Ron Johnson and Mandela Barnes face off in crucial Wisconsin Senate debate

Ron Johnson and Mandela Barnes face off in the upcoming Wisconsin Senate debate.

October 7, 2022, 5:50 AM

The first senatorial debate in the battleground state of Wisconsin is happening Friday evening, with incumbent Republican Ron Johnson facing off against the state's Lt. Gov. Mandela Barnes, who, if elected, would be the state's first Black senator.

The debate will be broadcast live from PBS studios in Milwaukee at 8 p.m. ET/7 p.m. local time and is presented by the Wisconsin Broadcasters Association Foundation.

PHOTO: Democratic Lt. Gov. Mandela Barnes meets with supporters at Monty's Blue Plate Diner in Madison, Wis., on Oct. 4, 2022, during a statewide tour highlighting his opponent's history opposing abortion rights.
Democratic Lt. Gov. Mandela Barnes meets with supporters at Monty's Blue Plate Diner in Madison, Wis., on Oct. 4, 2022, during a statewide tour highlighting his opponent's history opposing abortion rights.
Harm Venhuizen/AP
PHOTO: Sen. Ron Johnson participates in a Homeland Security & Governmental Affairs hearing on Sept. 21, 2022, in Washington, D.C.
Sen. Ron Johnson participates in a Homeland Security & Governmental Affairs hearing on Sept. 21, 2022, in Washington, D.C.
Bill Clark/CQ Roll Call via Getty Images, FILE

Democrats view the Senate seat in the state as one of the easiest ones to flip, but Republicans' focus on the issue of crime, along with attack ads on the topic targeting their opponent, have helped tightened the race there, although some Democratic operatives say Republicans' focus on crime is a distraction from other big issues on voters' minds, including abortion rights.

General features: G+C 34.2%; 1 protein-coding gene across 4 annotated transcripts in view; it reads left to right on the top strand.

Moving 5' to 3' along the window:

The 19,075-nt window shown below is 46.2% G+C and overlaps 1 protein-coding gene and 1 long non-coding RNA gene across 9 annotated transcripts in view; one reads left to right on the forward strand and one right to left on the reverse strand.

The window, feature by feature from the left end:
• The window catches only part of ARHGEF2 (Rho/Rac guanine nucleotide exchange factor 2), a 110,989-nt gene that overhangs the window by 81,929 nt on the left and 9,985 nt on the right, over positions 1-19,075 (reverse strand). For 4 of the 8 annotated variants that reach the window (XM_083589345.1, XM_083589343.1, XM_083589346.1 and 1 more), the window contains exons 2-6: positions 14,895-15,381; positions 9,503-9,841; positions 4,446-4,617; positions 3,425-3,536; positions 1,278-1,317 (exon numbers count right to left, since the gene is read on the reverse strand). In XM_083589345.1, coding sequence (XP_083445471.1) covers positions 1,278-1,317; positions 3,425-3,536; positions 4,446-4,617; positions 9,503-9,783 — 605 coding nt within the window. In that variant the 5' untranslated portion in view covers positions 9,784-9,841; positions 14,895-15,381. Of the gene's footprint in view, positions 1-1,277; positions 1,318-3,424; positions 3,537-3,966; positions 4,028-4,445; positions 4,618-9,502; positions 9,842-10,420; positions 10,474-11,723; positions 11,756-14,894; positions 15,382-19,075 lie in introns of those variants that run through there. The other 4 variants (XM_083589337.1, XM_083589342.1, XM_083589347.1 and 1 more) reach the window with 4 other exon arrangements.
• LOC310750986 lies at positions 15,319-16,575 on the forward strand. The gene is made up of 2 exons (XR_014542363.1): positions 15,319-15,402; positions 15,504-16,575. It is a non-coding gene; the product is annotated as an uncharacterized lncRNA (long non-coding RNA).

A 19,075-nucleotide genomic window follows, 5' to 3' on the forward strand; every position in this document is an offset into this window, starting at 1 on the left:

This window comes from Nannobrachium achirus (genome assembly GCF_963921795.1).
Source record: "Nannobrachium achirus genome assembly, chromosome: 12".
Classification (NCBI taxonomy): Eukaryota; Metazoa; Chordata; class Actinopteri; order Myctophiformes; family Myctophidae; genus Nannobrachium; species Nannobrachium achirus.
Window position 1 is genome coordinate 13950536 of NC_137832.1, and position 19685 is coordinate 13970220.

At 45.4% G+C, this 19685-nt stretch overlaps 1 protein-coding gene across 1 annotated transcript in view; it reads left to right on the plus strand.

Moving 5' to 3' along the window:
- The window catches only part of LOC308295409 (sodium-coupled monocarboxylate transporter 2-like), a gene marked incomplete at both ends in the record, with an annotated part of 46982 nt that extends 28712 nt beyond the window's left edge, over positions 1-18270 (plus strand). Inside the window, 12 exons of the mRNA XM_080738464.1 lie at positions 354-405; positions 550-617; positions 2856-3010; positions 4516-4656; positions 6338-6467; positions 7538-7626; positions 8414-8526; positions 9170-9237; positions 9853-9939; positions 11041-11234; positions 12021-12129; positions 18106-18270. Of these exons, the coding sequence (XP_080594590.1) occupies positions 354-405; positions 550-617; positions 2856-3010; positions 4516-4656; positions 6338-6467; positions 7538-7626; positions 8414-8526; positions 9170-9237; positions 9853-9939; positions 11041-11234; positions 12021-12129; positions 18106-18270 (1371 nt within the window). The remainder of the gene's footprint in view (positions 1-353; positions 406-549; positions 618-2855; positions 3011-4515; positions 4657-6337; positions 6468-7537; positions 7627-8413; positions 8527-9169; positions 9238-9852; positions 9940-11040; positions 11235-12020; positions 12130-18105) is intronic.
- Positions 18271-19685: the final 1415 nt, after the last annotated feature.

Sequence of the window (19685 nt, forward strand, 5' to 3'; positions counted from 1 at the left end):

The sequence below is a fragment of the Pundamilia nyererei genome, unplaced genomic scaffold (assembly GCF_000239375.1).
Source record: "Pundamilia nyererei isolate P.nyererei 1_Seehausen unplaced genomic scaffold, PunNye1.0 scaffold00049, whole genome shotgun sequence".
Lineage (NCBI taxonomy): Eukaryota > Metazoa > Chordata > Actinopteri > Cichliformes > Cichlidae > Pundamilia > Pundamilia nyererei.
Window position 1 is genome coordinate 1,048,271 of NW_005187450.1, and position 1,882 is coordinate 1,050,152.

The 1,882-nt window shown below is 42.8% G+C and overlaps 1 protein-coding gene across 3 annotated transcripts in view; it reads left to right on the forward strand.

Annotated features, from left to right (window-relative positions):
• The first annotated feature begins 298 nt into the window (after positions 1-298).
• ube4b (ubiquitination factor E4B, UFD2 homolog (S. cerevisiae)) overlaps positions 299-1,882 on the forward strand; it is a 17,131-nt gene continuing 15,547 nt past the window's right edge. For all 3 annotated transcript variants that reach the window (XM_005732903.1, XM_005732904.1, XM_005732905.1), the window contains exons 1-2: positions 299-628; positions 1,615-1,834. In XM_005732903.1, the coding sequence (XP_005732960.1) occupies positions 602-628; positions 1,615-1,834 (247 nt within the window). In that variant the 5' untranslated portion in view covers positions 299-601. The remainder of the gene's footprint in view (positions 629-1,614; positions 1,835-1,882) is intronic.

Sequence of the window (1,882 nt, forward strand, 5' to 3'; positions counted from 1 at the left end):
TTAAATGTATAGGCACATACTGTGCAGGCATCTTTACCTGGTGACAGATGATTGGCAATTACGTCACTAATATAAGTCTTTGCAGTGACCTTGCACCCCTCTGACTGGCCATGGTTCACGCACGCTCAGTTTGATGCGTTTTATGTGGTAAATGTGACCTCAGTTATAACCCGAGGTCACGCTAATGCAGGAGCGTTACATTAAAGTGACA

A source close to the Barnes campaign said the debates, like the election, will be a referendum on Johnson. Issues that voters can expect to hear Barnes take Johnson to task on will be the Republican senator's restrictive stance on abortion, past suggestions to end Social Security and Medicare, and Johnson's ties with his wealthy donors, according to the source.

When asked by ABC News about the first senate debate this Friday, Alec Zimmerman, the communications director for Johnson, wrote in an emailed statement that Barnes is a "dangerous Democrat who has supported radical leftist causes like defunding the police and abolishing ICE."

Zimmerman adds, "The debate will show what's at stake in this race: safer communities and an affordable economy -- two issues where Mandela Barnes is completely out of touch with Wisconsin families."

The source close to the Barnes campaign said voters should expect to hear Barnes share his story as the son of a public school teacher and a third-shift auto worker, and how he'll fight for the middle class.

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